The GOP Can Win If They Go on Offense on Abortion. Here’s Why.

News & Politics

We may not know until December which party will control the U.S. Senate next year, but one thing we do know is that in California, the legality of abortion up until the moment of birth has been codified in the state’s constitution.

The measure, known as Proposition 1, was approved by nearly two-thirds of California voters and stated that California “shall not deny or interfere with an individual’s reproductive freedom in their most intimate decisions, which includes their fundamental right to choose to have an abortion and their fundamental right to choose or refuse contraceptives.”

Note the use of the word “individual,” not “woman.”

“We have governors that won their re-elections tonight in other states that are banning books, that are banning speech, that is banning abortion,” Gov. Gavin Newsom said upon winning reelection. “And here we are in California moving in a completely different direction… that’s a deep point of pride.”

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Similar laws were passed in Michigan and Vermont.

There are a plethora of theories as to why Republicans underperformed on Tuesday, and according to the pro-life organization Susan B. Anthony Pro-Life America, Republican candidates are partially to blame for avoiding the abortion issue. In a post-election memo, Marjorie Dannenfelser, the president of SBA Pro-Life America, argued that “GOP pro-life candidates win in competitive races if they define their opponents as abortion extremists who support abortion on demand with NO limits, and contrast that with a clearly defined pro-life position centered around consensus such as pain-capable or heartbeat limits.”

The memo highlighted various candidates who won competitive races who adopted this strategy and won — including four incumbent governors who all signed pro-life legislation and won decisively.

It’s especially worth highlighting governors who signed ambitious pro-life legislation into law and never flinched politically, despite running in competitive states:

  • Gov. Ron DeSantis (R-FL) signed a pain-capable law, won by 19.4%.
  • Gov. Mike DeWine (R-OH) signed a heartbeat law, won by 25.6%.
  • Gov. Brian Kemp (R-GA) signed a heartbeat law, won by 7.5%.
  • Gov. Greg Abbott (R-TX) signed a heartbeat law and a trigger law with complete protections, won by 11.1%.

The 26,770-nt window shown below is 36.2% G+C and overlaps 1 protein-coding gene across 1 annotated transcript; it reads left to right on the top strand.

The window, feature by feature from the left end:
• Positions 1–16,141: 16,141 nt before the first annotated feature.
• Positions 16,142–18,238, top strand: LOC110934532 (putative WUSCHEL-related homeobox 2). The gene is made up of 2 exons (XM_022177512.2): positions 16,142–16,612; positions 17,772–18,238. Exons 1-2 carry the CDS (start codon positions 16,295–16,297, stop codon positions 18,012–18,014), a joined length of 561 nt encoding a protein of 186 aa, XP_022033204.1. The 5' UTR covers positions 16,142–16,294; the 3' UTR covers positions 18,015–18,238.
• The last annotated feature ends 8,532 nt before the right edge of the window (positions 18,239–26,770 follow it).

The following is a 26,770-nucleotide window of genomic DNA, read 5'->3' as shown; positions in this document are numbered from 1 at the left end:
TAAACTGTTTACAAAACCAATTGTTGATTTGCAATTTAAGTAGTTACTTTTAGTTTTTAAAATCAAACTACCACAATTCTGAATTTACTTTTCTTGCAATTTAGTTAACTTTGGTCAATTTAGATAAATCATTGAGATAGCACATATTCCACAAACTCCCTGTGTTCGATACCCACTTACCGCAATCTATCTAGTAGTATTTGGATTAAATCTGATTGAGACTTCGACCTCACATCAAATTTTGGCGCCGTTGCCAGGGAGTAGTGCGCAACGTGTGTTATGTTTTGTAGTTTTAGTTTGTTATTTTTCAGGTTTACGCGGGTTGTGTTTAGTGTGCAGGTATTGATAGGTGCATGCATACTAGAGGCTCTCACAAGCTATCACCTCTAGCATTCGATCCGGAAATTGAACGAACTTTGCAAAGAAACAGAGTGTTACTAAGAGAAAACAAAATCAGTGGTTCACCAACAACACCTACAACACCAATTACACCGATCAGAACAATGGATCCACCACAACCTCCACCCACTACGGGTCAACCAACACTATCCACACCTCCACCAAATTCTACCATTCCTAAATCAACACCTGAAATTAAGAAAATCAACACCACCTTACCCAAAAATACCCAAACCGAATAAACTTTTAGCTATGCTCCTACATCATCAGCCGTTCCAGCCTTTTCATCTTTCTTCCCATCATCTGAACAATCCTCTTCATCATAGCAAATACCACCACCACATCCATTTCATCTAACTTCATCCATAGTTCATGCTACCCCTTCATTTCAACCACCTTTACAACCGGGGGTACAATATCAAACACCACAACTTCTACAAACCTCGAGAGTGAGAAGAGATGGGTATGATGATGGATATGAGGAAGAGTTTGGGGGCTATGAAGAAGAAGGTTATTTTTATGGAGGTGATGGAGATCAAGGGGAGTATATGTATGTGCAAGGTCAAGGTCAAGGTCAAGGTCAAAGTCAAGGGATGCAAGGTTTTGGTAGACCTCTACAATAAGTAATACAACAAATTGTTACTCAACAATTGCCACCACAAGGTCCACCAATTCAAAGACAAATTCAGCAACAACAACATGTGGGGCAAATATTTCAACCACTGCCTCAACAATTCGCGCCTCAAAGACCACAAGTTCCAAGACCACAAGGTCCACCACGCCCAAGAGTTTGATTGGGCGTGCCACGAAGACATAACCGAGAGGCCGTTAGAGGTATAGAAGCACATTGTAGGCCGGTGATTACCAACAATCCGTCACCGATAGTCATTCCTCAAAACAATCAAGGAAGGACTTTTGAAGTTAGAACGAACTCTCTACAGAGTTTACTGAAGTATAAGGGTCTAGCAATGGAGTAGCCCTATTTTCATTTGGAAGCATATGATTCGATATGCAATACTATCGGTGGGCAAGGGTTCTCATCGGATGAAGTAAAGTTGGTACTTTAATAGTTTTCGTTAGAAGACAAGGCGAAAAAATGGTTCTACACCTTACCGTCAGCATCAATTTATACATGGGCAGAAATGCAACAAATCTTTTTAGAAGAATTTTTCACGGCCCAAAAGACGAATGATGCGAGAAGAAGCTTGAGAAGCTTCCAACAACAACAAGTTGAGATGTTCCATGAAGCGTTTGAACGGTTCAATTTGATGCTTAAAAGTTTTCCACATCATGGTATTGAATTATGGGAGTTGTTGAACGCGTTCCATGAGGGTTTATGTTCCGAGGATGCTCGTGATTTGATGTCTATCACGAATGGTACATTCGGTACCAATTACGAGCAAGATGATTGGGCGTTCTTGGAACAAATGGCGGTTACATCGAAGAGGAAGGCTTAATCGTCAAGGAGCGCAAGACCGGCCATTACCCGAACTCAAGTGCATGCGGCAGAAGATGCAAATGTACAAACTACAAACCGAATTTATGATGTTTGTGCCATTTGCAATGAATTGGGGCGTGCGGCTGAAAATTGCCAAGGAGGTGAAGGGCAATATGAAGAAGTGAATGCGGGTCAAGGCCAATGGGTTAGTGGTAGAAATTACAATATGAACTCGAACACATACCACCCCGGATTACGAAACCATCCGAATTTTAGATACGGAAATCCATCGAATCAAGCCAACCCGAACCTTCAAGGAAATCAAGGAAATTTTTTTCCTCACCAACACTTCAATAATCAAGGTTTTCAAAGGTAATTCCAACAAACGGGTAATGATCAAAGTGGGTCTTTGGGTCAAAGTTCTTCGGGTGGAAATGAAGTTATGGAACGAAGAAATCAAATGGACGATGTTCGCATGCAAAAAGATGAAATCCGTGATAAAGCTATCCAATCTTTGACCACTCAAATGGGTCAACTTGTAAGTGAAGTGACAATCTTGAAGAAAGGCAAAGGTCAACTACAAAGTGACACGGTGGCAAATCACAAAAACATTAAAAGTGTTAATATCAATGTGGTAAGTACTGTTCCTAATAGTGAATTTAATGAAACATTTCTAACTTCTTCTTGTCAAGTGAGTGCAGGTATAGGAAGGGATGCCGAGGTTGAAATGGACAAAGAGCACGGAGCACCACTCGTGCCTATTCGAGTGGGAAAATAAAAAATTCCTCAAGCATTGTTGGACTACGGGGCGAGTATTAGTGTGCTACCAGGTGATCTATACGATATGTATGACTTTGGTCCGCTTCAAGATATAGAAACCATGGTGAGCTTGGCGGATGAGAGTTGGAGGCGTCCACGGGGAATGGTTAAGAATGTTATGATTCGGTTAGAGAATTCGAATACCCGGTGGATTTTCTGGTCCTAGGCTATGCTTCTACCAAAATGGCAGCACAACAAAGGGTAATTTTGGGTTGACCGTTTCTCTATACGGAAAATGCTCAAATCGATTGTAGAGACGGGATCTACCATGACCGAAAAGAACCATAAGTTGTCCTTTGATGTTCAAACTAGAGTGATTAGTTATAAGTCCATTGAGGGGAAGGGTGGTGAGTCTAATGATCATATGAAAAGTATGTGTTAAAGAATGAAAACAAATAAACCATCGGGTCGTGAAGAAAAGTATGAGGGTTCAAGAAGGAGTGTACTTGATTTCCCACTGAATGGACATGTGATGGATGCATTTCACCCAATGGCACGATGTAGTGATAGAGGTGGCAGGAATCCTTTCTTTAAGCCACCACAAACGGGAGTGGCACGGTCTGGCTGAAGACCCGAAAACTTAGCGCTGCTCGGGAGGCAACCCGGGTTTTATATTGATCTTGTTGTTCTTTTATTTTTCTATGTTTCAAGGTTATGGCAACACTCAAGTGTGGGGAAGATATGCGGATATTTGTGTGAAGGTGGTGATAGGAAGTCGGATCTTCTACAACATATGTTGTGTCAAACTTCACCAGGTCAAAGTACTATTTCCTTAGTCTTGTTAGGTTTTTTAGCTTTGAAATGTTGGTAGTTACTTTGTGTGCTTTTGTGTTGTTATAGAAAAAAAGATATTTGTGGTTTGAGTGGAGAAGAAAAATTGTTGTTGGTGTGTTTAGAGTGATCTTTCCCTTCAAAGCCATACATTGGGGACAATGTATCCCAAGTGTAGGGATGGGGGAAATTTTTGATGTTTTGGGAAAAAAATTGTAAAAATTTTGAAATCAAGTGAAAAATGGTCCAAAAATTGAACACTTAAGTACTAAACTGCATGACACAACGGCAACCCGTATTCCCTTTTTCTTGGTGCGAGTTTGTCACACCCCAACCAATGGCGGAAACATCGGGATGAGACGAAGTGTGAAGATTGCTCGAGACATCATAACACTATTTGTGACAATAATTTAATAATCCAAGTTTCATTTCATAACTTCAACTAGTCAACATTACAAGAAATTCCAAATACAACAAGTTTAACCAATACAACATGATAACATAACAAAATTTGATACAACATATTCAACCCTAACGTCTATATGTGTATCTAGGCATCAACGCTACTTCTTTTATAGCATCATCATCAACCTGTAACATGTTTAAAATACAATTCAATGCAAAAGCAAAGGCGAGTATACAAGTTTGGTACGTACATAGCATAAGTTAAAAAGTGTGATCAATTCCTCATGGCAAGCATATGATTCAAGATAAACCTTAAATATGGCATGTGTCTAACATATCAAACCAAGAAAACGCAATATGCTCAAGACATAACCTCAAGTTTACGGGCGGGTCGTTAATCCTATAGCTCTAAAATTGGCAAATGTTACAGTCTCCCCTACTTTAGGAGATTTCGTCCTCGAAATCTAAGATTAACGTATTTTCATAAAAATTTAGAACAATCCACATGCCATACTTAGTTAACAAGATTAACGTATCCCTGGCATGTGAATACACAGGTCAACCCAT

“There’s no doubt that the Dobbs decision was a political earthquake — creating a unique opportunity for Democrats to motivate their depressed base and giving them the best opportunity they’ll ever have to use the issue politically,” Dannenfelser wrote. “Democrats took the opportunity and ran with it, spending $391 million on abortion-focused TV ads alone during the general election, versus just $11 million on the GOP side, a 35:1 spending ratio. Yet for those candidates who went on offense, the astonishing amount of money did not prevail.”

Democrats insist that a majority of Americans believe abortion should be legal — but this is a very misleading take. While radical left-wing strongholds enshrine abortion up until the moment of birth, polling has consistently shown that, while most Americans believe abortion should be legal, most want limits on it. In fact, according to Gallup, 70% of Americans either want abortion to be illegal (20%) or restricted (50%).

“Six in 10 U.S. adults think abortion should generally be legal in the first three months of pregnancy,” explains Gallup. “However, support drops by about half, to 28%, for abortions conducted in the second three months, and by half again, to 13%, in the final three months.”

Despite the fact that Democrats are the radical ones on the issue of abortion, Republicans have either allowed the left to define the GOP as the extremists or have failed to properly communicate their positions. A great example is the abortion referendum that went down in flames in Kansas in August, which was so poorly worded that it read like a blanket ban on abortion rather than a referendum empowering the people through the state legislature to decide how abortion would be regulated in the state. However, days after that vote, Indiana banned most abortions after ten weeks of gestation. Those clearly defined restrictions on abortion were within mainstream views and passed the legislature easily.

The GOP has to fight smart on the issue of abortion, and it’s not smart to let the Democrats define it.

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